Seventy percent unemployment is not something I can imagine.
I’ve been reading some histories of the Civilian Conservation Corps. They say that unemployment on Minnesota’s Iron Range ran that high in the early 1930s when the government started the CCC program. It seems like 70 percent unemployment would mean that there would be no money around. It would make economic activity nearly impossible.
Clair T. Rollings described the impoverished group of young men who enrolled at the CCC camp near Bena, near Deer River in northern Minnesota, in 1933.
Rabideau Civilian Conservation Corps Camp, Picnic Shelter, County Road 39, Blackduck, Beltrami County, MN. Photo from the Library of Congress
“Their families were without jobs, many without any income of any type. The first 200 enrollees in Co. 708 came largely from the Iron Range with a few from the Twin Cities and other villages and towns throughout Minnesota. None was from out of state. They were hungry, broke, some were poorly clothed, some had dropped out of school and a few had gotten into mischief largely because they had no gainful work to do.”
The circumstances like Rollings described were those that my grandparents had to raise my parents under. I always had respect for the elders who said, “I grew up in the ‘30s,” but I think I never really understood. For adults, it must have felt like the end of civilization as they knew it. For the young people, like those described by Rollings, the future must have seemed bleak and hopeless.
Rollings was educated at the University of Minnesota, and he became the education advisor for the Bena CCC camp. He doesn’t say, but I expect that landing that job was a real plum for him and his new wife. I don’t expect there were many jobs for college graduates in 1933.
What he does tell in his typewritten History of Company 708 Civilian Conservation Corps is a part of the history of how Americans pulled our country away from the abyss during the 1930s.
Part of the solution to the economic disaster of the 1930s was that young Americans were ready to work and regain their dignity. They just needed something constructive to do, Rollings said.
“But practically every enrollee was willing and anxious to work, to accept and respect leadership and above all they were happy for the opportunity to improve their own financial status and to help their families back home.”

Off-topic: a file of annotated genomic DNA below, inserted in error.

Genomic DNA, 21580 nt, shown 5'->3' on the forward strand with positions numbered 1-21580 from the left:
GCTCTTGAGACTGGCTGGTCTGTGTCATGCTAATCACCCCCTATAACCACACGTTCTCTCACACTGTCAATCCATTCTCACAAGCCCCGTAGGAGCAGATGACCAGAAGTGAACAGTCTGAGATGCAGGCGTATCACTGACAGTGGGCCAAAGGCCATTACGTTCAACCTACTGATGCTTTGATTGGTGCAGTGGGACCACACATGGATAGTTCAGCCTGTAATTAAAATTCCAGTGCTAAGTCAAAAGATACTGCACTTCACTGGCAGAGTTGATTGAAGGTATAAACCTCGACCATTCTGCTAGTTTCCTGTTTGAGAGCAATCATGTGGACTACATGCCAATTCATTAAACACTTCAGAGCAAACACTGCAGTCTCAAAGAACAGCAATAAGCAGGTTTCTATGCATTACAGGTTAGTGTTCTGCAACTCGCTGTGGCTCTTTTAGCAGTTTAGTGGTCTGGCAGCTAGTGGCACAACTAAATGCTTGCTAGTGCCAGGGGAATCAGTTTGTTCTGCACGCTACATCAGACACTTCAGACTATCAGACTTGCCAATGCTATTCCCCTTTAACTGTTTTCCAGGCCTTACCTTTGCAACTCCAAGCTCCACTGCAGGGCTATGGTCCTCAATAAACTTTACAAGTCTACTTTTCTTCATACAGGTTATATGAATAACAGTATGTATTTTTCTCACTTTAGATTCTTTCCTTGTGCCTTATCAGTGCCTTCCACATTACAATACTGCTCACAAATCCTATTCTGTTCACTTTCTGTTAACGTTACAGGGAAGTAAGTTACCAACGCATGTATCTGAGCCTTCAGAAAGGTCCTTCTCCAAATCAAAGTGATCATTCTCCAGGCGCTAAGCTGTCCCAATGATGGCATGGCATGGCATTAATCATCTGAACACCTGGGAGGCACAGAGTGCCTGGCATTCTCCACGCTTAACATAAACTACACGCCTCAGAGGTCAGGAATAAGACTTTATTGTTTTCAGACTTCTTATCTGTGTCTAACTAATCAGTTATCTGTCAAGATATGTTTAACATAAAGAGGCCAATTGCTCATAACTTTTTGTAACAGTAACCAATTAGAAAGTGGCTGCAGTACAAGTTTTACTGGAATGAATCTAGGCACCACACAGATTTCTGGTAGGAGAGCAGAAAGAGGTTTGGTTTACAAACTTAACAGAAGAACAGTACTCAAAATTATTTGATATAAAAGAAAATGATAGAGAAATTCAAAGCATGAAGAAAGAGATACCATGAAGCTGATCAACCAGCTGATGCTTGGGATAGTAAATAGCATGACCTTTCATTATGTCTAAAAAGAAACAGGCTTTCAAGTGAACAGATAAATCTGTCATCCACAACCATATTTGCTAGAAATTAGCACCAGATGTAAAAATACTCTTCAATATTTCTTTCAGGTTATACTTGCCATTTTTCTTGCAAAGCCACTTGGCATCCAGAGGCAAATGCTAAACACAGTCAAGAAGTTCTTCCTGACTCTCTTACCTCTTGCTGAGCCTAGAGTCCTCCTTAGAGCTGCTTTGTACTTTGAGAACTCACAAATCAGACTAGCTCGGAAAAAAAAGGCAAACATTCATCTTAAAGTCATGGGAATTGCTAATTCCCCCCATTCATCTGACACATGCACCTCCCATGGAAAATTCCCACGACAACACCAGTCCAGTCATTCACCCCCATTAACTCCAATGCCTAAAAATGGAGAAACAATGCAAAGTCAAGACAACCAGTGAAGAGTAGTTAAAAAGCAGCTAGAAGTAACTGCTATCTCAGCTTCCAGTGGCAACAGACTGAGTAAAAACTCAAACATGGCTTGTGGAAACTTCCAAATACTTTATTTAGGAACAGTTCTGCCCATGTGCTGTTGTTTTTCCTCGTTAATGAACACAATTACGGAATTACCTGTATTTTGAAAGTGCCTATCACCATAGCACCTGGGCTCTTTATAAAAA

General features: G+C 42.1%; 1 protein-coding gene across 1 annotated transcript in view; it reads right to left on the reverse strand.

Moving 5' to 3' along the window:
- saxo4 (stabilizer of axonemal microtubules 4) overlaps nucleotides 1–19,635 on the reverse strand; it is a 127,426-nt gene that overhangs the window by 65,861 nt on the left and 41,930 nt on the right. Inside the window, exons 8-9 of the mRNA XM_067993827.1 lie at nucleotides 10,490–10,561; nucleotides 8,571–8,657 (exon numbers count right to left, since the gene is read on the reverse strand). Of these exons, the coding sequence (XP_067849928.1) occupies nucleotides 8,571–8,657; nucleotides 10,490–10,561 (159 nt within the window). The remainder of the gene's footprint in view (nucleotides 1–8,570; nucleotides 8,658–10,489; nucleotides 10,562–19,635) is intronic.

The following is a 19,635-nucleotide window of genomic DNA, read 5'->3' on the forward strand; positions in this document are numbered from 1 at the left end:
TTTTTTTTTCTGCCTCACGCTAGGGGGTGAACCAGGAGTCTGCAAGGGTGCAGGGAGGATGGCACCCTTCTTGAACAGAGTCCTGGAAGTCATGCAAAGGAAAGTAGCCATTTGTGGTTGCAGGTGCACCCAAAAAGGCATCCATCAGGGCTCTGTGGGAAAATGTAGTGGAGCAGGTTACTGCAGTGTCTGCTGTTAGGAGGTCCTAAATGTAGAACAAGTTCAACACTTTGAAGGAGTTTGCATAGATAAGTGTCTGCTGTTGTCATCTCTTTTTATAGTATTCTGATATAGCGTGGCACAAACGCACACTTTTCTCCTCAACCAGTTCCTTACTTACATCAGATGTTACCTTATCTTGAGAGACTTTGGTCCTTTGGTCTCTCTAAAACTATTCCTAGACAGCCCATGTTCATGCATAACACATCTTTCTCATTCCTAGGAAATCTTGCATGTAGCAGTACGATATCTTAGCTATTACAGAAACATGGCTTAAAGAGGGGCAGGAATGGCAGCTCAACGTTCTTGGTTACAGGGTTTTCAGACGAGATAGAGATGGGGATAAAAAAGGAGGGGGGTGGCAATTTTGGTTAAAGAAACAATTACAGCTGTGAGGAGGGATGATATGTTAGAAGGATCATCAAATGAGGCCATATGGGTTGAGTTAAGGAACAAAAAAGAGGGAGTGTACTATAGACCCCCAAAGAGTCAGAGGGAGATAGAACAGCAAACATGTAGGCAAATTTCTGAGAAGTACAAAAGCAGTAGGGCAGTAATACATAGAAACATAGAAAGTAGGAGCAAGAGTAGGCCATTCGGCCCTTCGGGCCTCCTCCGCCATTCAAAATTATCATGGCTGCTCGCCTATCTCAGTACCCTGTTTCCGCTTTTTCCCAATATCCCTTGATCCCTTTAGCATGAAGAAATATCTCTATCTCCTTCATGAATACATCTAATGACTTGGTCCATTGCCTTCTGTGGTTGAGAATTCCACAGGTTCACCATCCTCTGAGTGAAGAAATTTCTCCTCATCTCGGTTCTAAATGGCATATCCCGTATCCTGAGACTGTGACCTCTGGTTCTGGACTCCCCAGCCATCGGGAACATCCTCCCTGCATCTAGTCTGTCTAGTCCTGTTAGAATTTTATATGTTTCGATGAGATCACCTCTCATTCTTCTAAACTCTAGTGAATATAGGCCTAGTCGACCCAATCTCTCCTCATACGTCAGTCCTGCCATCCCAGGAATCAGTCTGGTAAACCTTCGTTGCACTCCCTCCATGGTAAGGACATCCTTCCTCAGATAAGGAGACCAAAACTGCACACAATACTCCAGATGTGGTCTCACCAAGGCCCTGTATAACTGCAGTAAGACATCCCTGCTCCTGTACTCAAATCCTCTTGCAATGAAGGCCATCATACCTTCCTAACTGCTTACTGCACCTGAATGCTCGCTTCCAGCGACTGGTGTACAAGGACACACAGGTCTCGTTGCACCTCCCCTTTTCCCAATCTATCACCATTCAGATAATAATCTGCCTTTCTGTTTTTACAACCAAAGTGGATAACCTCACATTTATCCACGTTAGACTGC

Those young fellows – and they were all men – worked as hard as only the young can. Within days they had a tent town for two hundred, including a mess and recreation tent. Before winter came they’d sawed enough logs to build a small town, with a school, repair shop, library and infirmary, as well as the above-mentioned mess and recreation halls. They did this while fighting forest fires, cutting firewood, building bridges, and taking some time to study reading, writing and arithmetic.
They also built officers’ quarters. And this is the other important ingredient for the amazing success of the Civilian Conservation Corps. The officers’ quarters were for the U.S. Army officers that ran the camp. The Army, along with the U.S. Forest Service and a dozen other federal agencies, put their leadership and organizational skills behind the enthusiastic young people and gave them focus and discipline. It was this discipline and focus that allowed CCC camps across the U.S. to plant between two and three billion trees and build 125,000 miles of roads, among many other projects. Some of those trees are just now being harvested, and the roads are still in use.
Clair T. Rollings doesn’t describe the hard work of road building, tree planting, and fire fighting that the young men did. He was in charge of education and recreation, so his story focuses on that.
“As a qualified high school instructor I was able to teach such basic and practical courses as English, Math, Public Speaking, etc. My assistant, O. Anderson taught Spelling, Typing, etc. Foresters taught some on-the-job training courses in which Enrollees got both classroom instruction and field experience.”
Further instruction included personal hygiene, first aid, singing and instruction in various musical instruments.
“One of the Foresters’ wives, Mrs. Bruce Centerwell, a music instructor, helped develop a good enrollee band. The clarinet player, Arvid Olson, had played a year with a good St. Olaf College band. Pretzel on the trumpet and Pearson on the piano also had a year or more of music training in college.”
The Company 708 band became good enough to provide music at dances in nearby towns.
My high school music classes allowed me to enjoy and understand music these last 50 years in a way I never would had I not been able to take those classes. I treasure those lessons, and I suspect those young men treasured theirs for a lifetime also.
But I take my lessons in reading and writing for granted. Of course, we learned how to read and write. Not so the young people of the 1930s. Tens of thousands of youngsters were dropping out of school or never enrolling. The United States was on the verge of having a generation of illiterates. The CCC recognized that those young people could not be left behind. So across the country, men like Clair Rowlings set out to change that. More then 40,000 young enrollees came to the camps illiterate and left as competent readers.
Some say that the Depression ended and the CCC camps closed when WWII started. There is another perspective. It is that the two to three million CCC men, trained, focused, strong and well nourished, and well acquainted with leadership structures put America in a position to win the war.